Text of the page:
Lost Classics: Seaweed “Four”


They’re nobody’s buzz bands anymore. But since 1993, MAGNET has discovered and documented more great music than memory will allow. The groups may have broken up or the albums may be out of print, but this time, history is written by the losers. Here are some of the finest albums that time forgot but we remembered in issue #75, plus all-new additions to our list of Lost Classics.

Four // Sub Pop, 1993
Forming in 1989 as a teenage hardcore band, this Tacoma, Wash., fivesome matured quickly over the span of its first three albums, adding an increasingly melodic pop sensibility to its metal-inspired riffs. Not as polished as 1992’s Weak or 1995 major-label debut Spanaway, Four was nonetheless the catchiest of the three. (If epic anthem “Kid Candy” doesn’t get your fists pumping, no music will.) Frontman Aaron Stauffer was underrated as a lyricist, and his takes on the confusing years between adolescence and adulthood still resonate.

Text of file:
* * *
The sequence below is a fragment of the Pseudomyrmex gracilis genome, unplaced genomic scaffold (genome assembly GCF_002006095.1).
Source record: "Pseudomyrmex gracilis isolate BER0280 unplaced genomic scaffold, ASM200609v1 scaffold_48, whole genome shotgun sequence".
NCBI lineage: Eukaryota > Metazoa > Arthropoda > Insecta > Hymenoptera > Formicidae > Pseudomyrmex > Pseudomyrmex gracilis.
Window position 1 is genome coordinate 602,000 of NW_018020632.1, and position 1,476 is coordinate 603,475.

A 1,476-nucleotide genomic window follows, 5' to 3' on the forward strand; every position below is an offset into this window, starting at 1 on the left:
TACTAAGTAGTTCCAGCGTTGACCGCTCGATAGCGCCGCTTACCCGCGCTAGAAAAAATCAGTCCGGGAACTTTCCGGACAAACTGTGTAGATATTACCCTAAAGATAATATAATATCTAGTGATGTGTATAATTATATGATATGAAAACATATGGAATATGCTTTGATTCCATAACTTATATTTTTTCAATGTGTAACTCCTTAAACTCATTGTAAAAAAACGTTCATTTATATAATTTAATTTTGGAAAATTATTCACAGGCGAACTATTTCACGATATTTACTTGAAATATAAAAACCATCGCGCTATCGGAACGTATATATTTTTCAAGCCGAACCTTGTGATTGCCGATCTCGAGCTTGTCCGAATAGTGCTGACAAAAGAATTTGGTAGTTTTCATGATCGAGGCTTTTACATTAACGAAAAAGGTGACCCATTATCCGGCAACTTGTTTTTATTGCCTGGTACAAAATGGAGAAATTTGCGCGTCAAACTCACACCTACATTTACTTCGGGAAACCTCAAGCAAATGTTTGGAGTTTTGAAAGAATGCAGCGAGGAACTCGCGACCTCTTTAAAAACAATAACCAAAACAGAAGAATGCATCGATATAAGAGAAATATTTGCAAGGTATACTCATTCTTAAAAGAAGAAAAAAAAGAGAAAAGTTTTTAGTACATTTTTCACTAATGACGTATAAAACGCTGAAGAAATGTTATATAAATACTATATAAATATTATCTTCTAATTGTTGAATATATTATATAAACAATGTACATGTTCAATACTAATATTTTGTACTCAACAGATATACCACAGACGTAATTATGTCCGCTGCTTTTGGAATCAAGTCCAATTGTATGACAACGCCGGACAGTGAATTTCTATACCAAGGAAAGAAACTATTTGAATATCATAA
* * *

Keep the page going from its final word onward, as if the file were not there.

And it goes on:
Catching Up: Spanaway sold miserably, and Seaweed was dropped by the Disney-owned Hollywood Records. The band resurfaced in 1999, signed to Merge and issued Actions And Indications, only to break up immediately afterward. The same year, Stauffer and Van Conner (Screaming Trees) released the decidedly less punk New Dawning Time under the Gardener moniker. These days, Stauffer fronts the Blue Dot, an eclectic quartet based in Mendocino, Calif. Guitarist Wade Neal is in To The Waves. Drummer Bob Bulgrien played with Judo For The Blind. Bassist John Atkins fronts the Fucking Eagles. Guitarist Clint Werner plays bass in Kittitas. About once a year, Stauffer returns to Tacoma, and Seaweed works on material for a new album. The band has played a handful of reunion shows.

“Kid Candy”: